The Misconceptions and Pitfalls of Options Trading


They’re supposed to deliver you 1000% returns overnight, week after week right? That’s what a lot of these internet trading “gurus” will tell you anyway…

But the reality is far different.

Options are a zero-sum game. When one person wins, another loses.

The winners are few.

First you have the highly efficient market makers. These guys set market prices through their expertise in the Black-Scholes model used to derive an option’s price. They win in the long-term by controlling risk and collecting the difference in the bid-ask spreads. In exchange, they provide market liquidity.

The brokerage houses win big too. They skim their cut off every trade and come out like bandits.

And finally you have the “sharps” or the professional option traders that squeeze out a profit over time. Their strategy is the hardest to operate. They aren’t rewarded for providing order facilitation services like the other two participants. Instead, they eat what they kill. Over the long haul they can get as rich as the other two, but only if they size up their strategy and/or attract investor money.

So who’s bankrolling these winning players? The suckers.

The complexities of options are not well understood by most of the retail trading world. Nevertheless, they’re highly attractive because of their limited downside, unlimited upside, and embedded leverage. Who hasn’t thought about buying that call option on the hot biotech stock that returns 1000%? Or the way out-of-the money put on the SPY that triples a trading account in a nasty crash? We all visualize that outcome and crave it.

The lucrativeness of the option market drives retail sheep to the slaughterhouse. They don’t know what they’re doing, and so they consistently lose, funding the winners.

For example, most investors think you MUST make a bet on stock’s direction with an options play. But in fact, you can bet on a stock’s volatility with something like a Long Straddle Option Strategy.

You don’t have to be a sucker like these retail traders. Options aren’t magic and they can be used to generate attractive returns. But they need to be used in the right way.

The first step to successfully trading options is clearing up common misconceptions surrounding them.

Misconception #1: Options Can Produce 1000% Returns For Your Account

We’ve seen it all before. And I’m sure you have too. Internet marketers advertising “1000% returns” in a few weeks on a call option. Or they pitch you on some trade idea that will make a 500% return if XYZ stock crashes.

This sounds amazing to uninformed investors whose 401k’s have been clocking in at a measly 4% the last few years. Their greed emotions start to run wild. They tell themselves things like:

“Imagine what 500% or even 1000% returns could do to my portfolio! If I bet $10,000 that could turn into $50,000 or even $100,000!”

Unfortunately these emotional traders set themselves up for disaster.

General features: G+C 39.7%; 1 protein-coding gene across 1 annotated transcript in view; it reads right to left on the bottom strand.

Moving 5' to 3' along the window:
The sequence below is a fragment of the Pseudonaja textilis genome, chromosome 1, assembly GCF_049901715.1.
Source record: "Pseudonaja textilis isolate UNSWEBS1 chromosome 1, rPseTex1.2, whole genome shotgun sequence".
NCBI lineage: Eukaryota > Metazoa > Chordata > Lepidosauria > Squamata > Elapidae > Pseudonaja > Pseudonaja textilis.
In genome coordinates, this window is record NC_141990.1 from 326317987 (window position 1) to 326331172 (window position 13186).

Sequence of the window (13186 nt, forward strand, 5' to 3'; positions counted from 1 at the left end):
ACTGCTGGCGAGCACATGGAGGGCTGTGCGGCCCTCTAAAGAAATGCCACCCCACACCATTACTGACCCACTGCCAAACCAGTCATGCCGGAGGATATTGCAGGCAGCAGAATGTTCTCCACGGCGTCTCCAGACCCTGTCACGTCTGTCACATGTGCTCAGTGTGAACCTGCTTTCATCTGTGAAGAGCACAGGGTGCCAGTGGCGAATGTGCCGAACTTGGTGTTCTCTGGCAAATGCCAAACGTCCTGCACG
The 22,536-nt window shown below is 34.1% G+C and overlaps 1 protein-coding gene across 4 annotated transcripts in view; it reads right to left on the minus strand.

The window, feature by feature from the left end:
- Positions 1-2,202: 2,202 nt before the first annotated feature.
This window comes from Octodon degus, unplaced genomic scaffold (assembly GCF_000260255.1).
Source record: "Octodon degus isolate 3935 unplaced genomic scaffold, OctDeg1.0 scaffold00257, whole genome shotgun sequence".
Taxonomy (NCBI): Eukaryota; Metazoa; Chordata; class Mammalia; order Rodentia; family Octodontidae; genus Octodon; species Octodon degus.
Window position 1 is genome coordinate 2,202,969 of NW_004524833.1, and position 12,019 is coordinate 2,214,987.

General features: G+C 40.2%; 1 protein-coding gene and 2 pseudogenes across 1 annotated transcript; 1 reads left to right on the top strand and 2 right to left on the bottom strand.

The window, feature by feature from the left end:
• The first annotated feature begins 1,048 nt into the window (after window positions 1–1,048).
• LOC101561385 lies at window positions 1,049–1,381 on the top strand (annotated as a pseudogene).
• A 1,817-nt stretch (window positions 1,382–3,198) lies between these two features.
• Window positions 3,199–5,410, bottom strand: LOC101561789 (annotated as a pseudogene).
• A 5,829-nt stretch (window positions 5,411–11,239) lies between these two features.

It’s true that options can 5x, 10x, or even 100x in extreme situations, but these events are rare. And when they do occur, you need impeccable timing on both your entry and exit to realize gains of that magnitude.

The options that can earn huge returns are the “out of the money” options. They have a strike price higher than the underlying for calls, or lower than the underlying for puts. Refer to the option chain for Apple stock below:

Apple Stock

At the time of this screenshot, Apple was trading for $97.14. The calls are on the left side of the table and the puts are on the right side. Every option shaded blue is considered “in the money”. Every option shade black is considered “out of the money”. The expiration date for all these options is July 15, 2016. The strike prices are in the middle (the gray area) and to the sides are the prices of each individual option.

Now let’s zoom in a bit and focus on one of these out of the money options.

Check out the 85 puts:

85 Puts

You can see the bid is $.19 and the ask is $.21. To the right of that is the implied volatility (IV) — the option market’s prediction of the underlying’s future volatility. And the next column is the probability that the option will expire in the money. The last column is the delta of the option (the Greeks are a discussion we’ll save for another time).

The marketer’s pitch of 1000% returns on these options isn’t false, it’s just unlikely. The options that 10x, like the 85 put in Apple, can go from $.20 to $2.00, but the probability is extremely low. The option market is only pricing in about a 6% chance of that option making any money at all by expiring in the money. But to get that fat 10x return you not only need the option to expire in the money, you need it to expire $2.00 in the money. That would require Apple to close at $83 by expiration. Apple’s price would have to drop $14.14, from $97.14 to $83. That’s a drop of almost 15%! And all within the next 30 days according to these options’ expiration dates. Trying to hit that scenario reduces your chances far lower than 6%.